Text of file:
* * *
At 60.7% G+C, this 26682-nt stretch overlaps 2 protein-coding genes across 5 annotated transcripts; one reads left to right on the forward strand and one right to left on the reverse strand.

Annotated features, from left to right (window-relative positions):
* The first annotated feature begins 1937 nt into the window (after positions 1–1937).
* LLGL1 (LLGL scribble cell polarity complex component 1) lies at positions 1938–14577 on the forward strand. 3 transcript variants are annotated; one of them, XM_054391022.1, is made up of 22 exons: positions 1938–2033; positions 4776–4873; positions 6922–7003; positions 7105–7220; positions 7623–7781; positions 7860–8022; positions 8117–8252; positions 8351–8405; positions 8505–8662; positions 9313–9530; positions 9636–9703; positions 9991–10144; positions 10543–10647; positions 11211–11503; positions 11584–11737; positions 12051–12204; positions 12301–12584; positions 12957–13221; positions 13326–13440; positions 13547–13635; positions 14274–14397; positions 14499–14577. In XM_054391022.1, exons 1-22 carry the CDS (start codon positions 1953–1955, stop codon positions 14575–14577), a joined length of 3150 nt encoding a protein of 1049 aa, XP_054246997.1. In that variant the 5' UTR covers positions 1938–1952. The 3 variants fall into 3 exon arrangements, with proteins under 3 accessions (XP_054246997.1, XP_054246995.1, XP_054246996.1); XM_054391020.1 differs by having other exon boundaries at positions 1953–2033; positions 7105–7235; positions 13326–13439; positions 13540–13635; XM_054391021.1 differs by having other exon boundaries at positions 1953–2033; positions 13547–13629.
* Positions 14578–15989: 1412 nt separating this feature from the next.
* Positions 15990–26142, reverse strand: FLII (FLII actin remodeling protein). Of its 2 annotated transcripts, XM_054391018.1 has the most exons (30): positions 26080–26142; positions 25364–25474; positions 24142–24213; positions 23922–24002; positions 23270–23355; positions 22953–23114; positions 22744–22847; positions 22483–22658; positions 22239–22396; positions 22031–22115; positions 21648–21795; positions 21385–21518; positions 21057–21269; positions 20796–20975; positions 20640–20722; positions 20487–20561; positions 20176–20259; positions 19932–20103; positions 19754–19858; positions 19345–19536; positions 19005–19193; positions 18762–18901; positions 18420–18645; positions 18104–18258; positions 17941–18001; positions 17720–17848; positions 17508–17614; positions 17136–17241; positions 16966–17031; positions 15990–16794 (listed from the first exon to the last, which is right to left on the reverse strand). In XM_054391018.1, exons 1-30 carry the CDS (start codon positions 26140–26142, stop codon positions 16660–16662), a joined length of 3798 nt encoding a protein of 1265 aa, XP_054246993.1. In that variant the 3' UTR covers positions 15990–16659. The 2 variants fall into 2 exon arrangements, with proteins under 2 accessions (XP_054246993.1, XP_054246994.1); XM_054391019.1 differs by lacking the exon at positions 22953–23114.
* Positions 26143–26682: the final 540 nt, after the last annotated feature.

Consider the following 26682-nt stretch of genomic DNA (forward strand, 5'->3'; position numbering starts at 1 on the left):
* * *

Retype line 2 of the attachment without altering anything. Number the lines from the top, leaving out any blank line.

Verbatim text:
Annotated features, from left to right (window-relative positions):